Stakeholders speak out to defend state's 15-year-old law and urge legislators to preserve, strengthen patients rights

Seattle, WA -- Patient advocates and various stakeholders will hold a press conference today at 4pm at Saint Martin's University in Lacey to draw attention to this evening's statewide public hearing on the fate of Washington's 15-year-old medical marijuana law and to urge policymakers not to dismantle a program that works and is necessary for tens of thousands of patients.

What: Press conference on highlighting the need to preserve and strengthen Washington State's medical marijuana law (see list of speakers below)
When: Wednesday, November 13th at 4pm
Where: Saint Martin's University, Worthington Center, 5300 Pacific Ave. Lacey, WA 98503

Today's press conference will feature the following speakers, who will also be available for interviews throughout the day:

Kari Boiter, Qualifying Patient (moderator)
Dr. Vivian Blanco, MD, Family Physician
Dr. Dominic Corva, PhD, Center for the Study of Cannabis and Social Policy
Paul Feldman, Qualifying Patient
Oscar Velasco-Schmitz, Co-owner, Dockside Cooperative
Sean Green, Helped Draft Spokane's Collective Garden Ordinance

Tonight's public hearing, which will take place from 6-9pm at Saint Martin's University Worthington Center in Lacey, Washington, comes just two weeks after medical marijuana advocacy group Americans for Safe Access (ASA) held a series of patient and provider stakeholder meetings late last month in Bellingham, Olympia, Seattle, Spokane, and Yakima. ASA compiled feedback from scores of patients, caregivers, collective cultivators, dispensary operators, and medical professionals and filed its own recommendations last week calling on state legislators to strengthen and preserve, not abandon, Washington's medical marijuana law.

The ASA-organized stakeholder meetings and tonight's public hearing are in response to last month's recommendations from the Liquor Control Board (LCB) and the Departments of Revenue and Health on the fate of the state's medical marijuana program. Earlier this year, the state legislature formed a working group to assess whether changes needed to be made to Washington's medical marijuana law in light of last year's passage of I-502, the state's new recreational marijuana law. The LCB is scheduled to submit final recommendations to the state legislature by January 1, 2014.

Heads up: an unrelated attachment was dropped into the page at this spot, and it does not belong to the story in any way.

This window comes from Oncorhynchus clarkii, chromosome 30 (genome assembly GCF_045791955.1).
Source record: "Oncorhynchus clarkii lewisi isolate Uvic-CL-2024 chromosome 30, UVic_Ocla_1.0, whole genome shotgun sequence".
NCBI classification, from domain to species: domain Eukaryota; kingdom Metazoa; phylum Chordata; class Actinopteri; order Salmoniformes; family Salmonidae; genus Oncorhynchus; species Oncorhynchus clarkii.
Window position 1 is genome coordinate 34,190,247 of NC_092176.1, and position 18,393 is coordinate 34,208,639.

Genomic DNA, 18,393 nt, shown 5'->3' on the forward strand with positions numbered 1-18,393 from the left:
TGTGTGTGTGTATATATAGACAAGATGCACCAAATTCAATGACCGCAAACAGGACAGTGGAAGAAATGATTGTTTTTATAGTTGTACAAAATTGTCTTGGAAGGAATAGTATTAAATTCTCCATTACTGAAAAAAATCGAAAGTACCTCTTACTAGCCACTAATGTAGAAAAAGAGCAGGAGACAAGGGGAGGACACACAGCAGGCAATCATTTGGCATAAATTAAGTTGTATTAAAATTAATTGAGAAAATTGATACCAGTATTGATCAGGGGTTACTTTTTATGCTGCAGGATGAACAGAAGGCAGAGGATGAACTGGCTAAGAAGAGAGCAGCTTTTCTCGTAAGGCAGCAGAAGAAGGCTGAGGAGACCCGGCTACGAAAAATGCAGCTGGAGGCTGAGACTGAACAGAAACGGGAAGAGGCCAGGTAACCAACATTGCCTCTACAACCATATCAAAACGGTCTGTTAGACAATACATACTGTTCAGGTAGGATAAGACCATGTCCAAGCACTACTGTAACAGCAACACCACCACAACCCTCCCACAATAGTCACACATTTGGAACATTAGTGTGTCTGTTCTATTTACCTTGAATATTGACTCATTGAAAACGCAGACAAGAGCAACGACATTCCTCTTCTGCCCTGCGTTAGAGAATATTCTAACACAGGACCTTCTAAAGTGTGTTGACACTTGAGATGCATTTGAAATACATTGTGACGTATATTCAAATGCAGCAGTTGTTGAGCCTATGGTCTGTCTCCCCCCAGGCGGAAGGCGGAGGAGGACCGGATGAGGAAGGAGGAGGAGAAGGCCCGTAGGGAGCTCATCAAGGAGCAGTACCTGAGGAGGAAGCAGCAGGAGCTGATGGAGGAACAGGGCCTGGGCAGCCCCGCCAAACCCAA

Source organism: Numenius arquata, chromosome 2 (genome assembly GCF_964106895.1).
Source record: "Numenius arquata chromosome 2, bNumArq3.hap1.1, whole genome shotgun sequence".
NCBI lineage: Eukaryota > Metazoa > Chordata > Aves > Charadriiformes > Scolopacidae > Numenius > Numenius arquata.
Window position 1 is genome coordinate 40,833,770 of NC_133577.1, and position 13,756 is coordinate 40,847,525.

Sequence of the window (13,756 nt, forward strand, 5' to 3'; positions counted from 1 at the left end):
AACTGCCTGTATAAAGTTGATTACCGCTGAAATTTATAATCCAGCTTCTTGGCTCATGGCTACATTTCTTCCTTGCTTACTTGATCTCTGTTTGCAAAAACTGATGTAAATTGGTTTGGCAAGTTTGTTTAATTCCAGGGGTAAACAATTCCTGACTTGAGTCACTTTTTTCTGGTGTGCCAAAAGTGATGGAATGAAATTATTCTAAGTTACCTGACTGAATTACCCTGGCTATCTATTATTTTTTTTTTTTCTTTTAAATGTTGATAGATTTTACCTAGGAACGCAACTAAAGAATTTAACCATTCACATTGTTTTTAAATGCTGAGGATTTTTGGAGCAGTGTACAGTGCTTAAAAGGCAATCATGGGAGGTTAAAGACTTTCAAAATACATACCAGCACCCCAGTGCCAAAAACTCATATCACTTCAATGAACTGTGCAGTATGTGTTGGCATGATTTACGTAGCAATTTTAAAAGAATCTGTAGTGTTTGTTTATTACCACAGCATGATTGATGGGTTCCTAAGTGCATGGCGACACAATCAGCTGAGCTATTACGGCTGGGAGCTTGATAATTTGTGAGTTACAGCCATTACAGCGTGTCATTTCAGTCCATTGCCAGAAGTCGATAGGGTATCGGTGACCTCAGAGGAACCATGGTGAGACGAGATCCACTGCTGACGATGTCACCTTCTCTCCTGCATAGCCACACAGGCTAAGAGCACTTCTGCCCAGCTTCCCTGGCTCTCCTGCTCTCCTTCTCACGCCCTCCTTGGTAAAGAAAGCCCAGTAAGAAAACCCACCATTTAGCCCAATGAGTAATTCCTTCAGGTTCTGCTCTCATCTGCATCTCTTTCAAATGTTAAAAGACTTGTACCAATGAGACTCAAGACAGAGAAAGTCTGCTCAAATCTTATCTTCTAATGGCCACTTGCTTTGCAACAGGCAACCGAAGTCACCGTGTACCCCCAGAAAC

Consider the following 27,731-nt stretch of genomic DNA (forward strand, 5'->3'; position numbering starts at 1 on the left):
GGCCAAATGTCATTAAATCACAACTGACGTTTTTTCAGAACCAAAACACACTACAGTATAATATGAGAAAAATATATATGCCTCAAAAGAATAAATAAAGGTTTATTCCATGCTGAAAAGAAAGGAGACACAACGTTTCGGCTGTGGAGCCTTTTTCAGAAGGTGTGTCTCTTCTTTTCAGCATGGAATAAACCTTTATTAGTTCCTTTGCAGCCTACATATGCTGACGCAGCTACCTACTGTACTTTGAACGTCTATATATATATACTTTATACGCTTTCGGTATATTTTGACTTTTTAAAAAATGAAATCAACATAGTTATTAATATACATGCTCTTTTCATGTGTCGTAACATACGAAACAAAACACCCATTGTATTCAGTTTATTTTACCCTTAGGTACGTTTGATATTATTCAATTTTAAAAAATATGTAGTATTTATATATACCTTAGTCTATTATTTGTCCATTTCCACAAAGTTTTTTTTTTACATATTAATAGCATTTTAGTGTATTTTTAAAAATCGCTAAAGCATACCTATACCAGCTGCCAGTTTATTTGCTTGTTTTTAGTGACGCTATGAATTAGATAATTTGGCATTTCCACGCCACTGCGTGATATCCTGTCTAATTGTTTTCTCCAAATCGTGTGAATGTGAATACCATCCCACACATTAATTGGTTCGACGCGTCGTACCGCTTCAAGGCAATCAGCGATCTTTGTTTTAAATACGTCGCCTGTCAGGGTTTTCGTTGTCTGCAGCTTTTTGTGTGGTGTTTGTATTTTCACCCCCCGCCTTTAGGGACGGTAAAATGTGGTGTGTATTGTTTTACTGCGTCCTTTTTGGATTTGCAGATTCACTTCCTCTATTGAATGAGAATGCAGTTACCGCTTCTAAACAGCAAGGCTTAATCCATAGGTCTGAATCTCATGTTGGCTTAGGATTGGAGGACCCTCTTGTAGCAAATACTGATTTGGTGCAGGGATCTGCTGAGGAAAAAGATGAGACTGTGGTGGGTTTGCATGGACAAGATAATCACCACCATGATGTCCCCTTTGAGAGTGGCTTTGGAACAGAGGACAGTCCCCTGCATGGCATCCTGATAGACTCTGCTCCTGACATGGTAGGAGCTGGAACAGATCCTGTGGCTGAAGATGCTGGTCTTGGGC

Patient advocates have become increasingly concerned by an apparent unwillingness to accommodate two parallel markets and a desire to roll the state's 15-year-old medical marijuana program into the emerging recreational marijuana program by making the medical-use law much more restrictive, the requirements unnecessarily onerous, and the costs far too prohibitive for patients. Among the concerns are recommendations for abolishing patient cultivation, outlawing medical marijuana-specific distribution, imposing new taxes on patients' medicine, reducing personal use amounts from a 60-day supply to a one-week supply, increasing restrictions on medical professionals, and requiring the mandatory registration of all qualified patients.

"Patients in Washington will not sit idly by to see the state dismantle its 15-year old medical marijuana program and attempt to roll them into a nascent recreational market," said ASA Executive Director Steph Sherer. "The very real needs of medical marijuana patients cannot be adequately met by the recreational marijuana program and must be addressed by preserving and strengthening the law that currently exists," continued Sherer. "We're urging Governor Inslee and the state legislature not to abandon the tens of thousands of patients in Washington and continue to treat medical marijuana as a public health issue."

Medical marijuana has been authorized under Washington State law since 1998, however attempts were thwarted by the DOJ in 2011 to establish a licensing system for dispensaries and protections for patients from arrest and prosecution, something even recreational users are now entitled to. Earlier this year, patient advocates launched the "Health Before Happy Hour" campaign to urge passage of legislation based on Senate Bill 5073, the proposal previously sponsored by Sen. Jeanne Kohl-Welles which was partially vetoed in 2011 by then-Governor Christine Gregoire.

Further information:
ASA recommendations:
Washington State Working Group recommendations:
"Health Before Happy Hour" campaign website:

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